Depleting Margins

Modified solar parks scheme entails higher capital costs for developers

By Khushboo Goyal

Renewable energy developers in India are largely constrained by two issues – inadequate land and power evacuation infrastructure. The situation is so critical that several tenders have been cancelled or postponed in the recent past. There have also been several instances of delays in project commissioning, with developers waiting for months for land approvals or vacant power evacuation bays. To address some of these issues, the Ministry of New and Renewable Energy has modified the Development of Solar Parks and Ultra Mega Solar Parks Scheme. The

modified scheme for the development of renewable energy parks (solar or wind or hybrid or other renewable energy parks), referred to as Mode 7, was notified through an official memorandum on March 9, 2019.

The strategies for the implementation of renewable energy parks under Mode 7 are:

  • The Solar Energy Corporation of India (SECI) will act as the developer for all renewable energy sources.
  • SECI will make government and private land available for setting up renewable projects by paying state governments a facilitation charge of Re 0.02 per kWh. This charge would be paid by developers along with the land lease or purchase cost. No central financial assistance (CFA) will be given for this purpose.
  • The renewable energy project developers are responsible for developing all the internal infrastructure of the parks including internal power evacuation, roads, levelling of land, telecommunications and other facilities. No funds will be provided from the CFA for this purpose. However, developers can avail of the line of credit from any other funds created to finance these parks.
  • All the external power evacuation systems will be developed by the central or state transmission utilities.
  • Under the existing solar parks scheme, around 16,650 MW of capacity remains to be allotted. Some solar parks might also be cancelled due to their slow progress. The CFA budget for this entire capacity will now be utilised for the development of external power evacuation systems under Mode 7, instead of the earlier ratio of 60:40 for internal and external power evacuation.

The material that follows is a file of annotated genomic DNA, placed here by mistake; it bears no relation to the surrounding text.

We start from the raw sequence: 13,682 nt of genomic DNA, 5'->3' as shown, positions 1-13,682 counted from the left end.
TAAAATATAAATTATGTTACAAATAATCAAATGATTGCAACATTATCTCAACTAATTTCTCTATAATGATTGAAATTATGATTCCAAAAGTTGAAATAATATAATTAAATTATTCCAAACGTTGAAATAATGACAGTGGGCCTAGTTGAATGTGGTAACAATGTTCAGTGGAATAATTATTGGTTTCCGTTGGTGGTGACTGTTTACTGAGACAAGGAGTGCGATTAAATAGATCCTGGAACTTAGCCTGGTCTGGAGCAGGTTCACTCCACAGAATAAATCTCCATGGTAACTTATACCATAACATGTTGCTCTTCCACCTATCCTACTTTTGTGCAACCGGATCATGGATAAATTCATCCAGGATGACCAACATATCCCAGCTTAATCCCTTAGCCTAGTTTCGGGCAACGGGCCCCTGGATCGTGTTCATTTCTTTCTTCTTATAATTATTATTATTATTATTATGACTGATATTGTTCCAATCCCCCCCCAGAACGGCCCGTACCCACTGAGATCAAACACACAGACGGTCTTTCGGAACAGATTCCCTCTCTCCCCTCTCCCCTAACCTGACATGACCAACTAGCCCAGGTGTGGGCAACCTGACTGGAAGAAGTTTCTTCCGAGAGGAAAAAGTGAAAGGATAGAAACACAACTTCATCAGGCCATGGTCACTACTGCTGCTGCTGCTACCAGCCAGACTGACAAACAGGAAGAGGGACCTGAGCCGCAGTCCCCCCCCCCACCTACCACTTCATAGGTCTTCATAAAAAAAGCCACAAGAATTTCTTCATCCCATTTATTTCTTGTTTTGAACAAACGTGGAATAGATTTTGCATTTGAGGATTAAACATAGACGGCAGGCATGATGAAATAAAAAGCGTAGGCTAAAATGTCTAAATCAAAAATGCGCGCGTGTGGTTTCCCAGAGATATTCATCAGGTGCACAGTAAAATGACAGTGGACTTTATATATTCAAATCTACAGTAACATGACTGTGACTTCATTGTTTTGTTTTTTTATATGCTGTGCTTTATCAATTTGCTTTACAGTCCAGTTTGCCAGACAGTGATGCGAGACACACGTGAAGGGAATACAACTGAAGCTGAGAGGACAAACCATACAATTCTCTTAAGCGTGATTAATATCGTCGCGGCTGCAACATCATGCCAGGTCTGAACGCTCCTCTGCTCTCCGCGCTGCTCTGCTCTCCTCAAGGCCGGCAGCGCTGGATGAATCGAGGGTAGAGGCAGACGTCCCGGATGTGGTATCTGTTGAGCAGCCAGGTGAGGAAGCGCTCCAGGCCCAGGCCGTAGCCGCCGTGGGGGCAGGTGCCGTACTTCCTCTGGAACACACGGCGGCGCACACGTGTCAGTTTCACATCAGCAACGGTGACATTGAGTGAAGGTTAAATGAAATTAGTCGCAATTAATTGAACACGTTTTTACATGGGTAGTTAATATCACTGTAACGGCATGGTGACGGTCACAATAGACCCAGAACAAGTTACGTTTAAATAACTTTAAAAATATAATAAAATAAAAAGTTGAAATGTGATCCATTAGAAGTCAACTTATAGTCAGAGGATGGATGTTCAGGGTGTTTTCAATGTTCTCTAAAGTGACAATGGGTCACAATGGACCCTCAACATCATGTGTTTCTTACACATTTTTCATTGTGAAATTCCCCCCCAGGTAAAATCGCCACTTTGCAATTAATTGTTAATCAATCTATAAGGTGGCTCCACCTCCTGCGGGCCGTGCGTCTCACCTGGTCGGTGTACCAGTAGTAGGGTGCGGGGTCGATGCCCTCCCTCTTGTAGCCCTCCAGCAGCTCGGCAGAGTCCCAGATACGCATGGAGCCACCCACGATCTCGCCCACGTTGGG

• For construction of the external power evacuation infrastructure, renewable en-ergy project developers will pay 40 per cent of the cost of the transmission system (subject to a minimum of Rs 1
  • million per MW to a maximum of Rs 3 million per MW) as upfront charges to SECI. SECI will make this amount available to the concerned transmission utility. Apart from this, Rs 2 million per MW or 30 per cent of the cost of the transmission system (whichever is less) will come from the CFA allotted for the remaining 16,650 MW of solar park capacity, provided this does not exceed the total cost of the power evacuation system.
  • To safeguard developers from payment defaults, a payment security fund will be created for all projects in a renewable energy park. This fund would be created over time by SECI by levying an additional charge of Re 0.02 per kWh on the project developers in that park.
  • Developers can account for these extra costs including facilitation charges for land availability, transmission and internal infrastructure costs, and additional charge for the payment security fund while quoting tariffs for bidding. These costs will be considered by SECI while formulating auction terms.

The way forward

The new Mode 7 of the solar park scheme aims to address the concerns of state agencies in allocating land for renewable energy projects won under central tenders. It also aims to fast-track the development of the country’s transmission infrastructure, which has been lagging behind the power capacity additions. The establishment of a payment security fund will mitigate some of the payment risks for developers.

However, the new strategies entail more complications for developers. As per the new mode, developers will lose their claim on the CFA for implementing the internal infrastructure, which will be entirely diverted to transmission utilities. Developers will have to put in much more upfront capital in these projects to pay for the external transmission system. For instance, for a 50 MW project, Rs 50 million to Rs 150 million for the construction of an external power evacuation system will be required, in addition to the project and internal infrastructure cost. This drastic increase in capital costs will squeeze the already thin developer margins. Even if developers factor in all the associated costs in their tariffs the discoms may not be willing to purchase such expensive power. At a time when renewables have become cheaper than thermal power, these strategies may result in a tariff hike. That said, only time will tell if the new policy meets its aim or puts undue infrastructure burden on developers.

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